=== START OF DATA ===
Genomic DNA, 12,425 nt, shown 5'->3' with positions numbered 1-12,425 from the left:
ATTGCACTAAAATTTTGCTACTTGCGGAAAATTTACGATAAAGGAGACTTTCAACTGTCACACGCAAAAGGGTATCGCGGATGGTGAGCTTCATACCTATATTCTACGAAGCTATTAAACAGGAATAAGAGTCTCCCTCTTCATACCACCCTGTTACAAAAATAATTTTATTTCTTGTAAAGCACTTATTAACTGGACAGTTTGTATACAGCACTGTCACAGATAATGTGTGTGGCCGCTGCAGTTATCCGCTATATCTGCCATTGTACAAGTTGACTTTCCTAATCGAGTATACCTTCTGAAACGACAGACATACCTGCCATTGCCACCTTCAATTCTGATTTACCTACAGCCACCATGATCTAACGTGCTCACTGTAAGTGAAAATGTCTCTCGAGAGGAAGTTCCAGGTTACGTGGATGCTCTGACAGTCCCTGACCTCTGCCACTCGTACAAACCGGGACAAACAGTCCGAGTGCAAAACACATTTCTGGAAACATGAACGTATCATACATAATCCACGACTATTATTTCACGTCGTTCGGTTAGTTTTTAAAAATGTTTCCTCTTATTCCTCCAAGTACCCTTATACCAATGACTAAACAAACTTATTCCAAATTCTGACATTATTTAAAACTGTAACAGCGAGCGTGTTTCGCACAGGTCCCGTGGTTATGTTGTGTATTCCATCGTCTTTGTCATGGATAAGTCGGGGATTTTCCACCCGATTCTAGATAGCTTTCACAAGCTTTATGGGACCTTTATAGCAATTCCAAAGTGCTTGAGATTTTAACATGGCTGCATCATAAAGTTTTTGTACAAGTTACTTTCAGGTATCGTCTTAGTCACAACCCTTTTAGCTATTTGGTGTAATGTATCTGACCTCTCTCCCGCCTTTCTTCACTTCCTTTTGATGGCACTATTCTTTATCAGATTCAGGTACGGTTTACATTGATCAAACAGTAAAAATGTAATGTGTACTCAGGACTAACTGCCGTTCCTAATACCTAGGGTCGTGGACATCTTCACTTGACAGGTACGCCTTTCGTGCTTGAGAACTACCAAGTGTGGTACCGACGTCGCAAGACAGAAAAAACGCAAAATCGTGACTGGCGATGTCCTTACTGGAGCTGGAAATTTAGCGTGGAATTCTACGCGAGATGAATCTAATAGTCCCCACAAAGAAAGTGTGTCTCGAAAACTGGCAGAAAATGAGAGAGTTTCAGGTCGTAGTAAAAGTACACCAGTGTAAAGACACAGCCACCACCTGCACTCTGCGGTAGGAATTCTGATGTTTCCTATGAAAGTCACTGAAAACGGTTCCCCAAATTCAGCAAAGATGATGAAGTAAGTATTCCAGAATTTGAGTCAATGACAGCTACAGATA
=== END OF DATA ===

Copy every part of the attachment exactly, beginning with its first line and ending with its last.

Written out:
Genomic DNA, 12,425 nt, shown 5'->3' with positions numbered 1-12,425 from the left:
ATTGCACTAAAATTTTGCTACTTGCGGAAAATTTACGATAAAGGAGACTTTCAACTGTCACACGCAAAAGGGTATCGCGGATGGTGAGCTTCATACCTATATTCTACGAAGCTATTAAACAGGAATAAGAGTCTCCCTCTTCATACCACCCTGTTACAAAAATAATTTTATTTCTTGTAAAGCACTTATTAACTGGACAGTTTGTATACAGCACTGTCACAGATAATGTGTGTGGCCGCTGCAGTTATCCGCTATATCTGCCATTGTACAAGTTGACTTTCCTAATCGAGTATACCTTCTGAAACGACAGACATACCTGCCATTGCCACCTTCAATTCTGATTTACCTACAGCCACCATGATCTAACGTGCTCACTGTAAGTGAAAATGTCTCTCGAGAGGAAGTTCCAGGTTACGTGGATGCTCTGACAGTCCCTGACCTCTGCCACTCGTACAAACCGGGACAAACAGTCCGAGTGCAAAACACATTTCTGGAAACATGAACGTATCATACATAATCCACGACTATTATTTCACGTCGTTCGGTTAGTTTTTAAAAATGTTTCCTCTTATTCCTCCAAGTACCCTTATACCAATGACTAAACAAACTTATTCCAAATTCTGACATTATTTAAAACTGTAACAGCGAGCGTGTTTCGCACAGGTCCCGTGGTTATGTTGTGTATTCCATCGTCTTTGTCATGGATAAGTCGGGGATTTTCCACCCGATTCTAGATAGCTTTCACAAGCTTTATGGGACCTTTATAGCAATTCCAAAGTGCTTGAGATTTTAACATGGCTGCATCATAAAGTTTTTGTACAAGTTACTTTCAGGTATCGTCTTAGTCACAACCCTTTTAGCTATTTGGTGTAATGTATCTGACCTCTCTCCCGCCTTTCTTCACTTCCTTTTGATGGCACTATTCTTTATCAGATTCAGGTACGGTTTACATTGATCAAACAGTAAAAATGTAATGTGTACTCAGGACTAACTGCCGTTCCTAATACCTAGGGTCGTGGACATCTTCACTTGACAGGTACGCCTTTCGTGCTTGAGAACTACCAAGTGTGGTACCGACGTCGCAAGACAGAAAAAACGCAAAATCGTGACTGGCGATGTCCTTACTGGAGCTGGAAATTTAGCGTGGAATTCTACGCGAGATGAATCTAATAGTCCCCACAAAGAAAGTGTGTCTCGAAAACTGGCAGAAAATGAGAGAGTTTCAGGTCGTAGTAAAAGTACACCAGTGTAAAGACACAGCCACCACCTGCACTCTGCGGTAGGAATTCTGATGTTTCCTATGAAAGTCACTGAAAACGGTTCCCCAAATTCAGCAAAGATGATGAAGTAAGTATTCCAGAATTTGAGTCAATGACAGCTACAGATA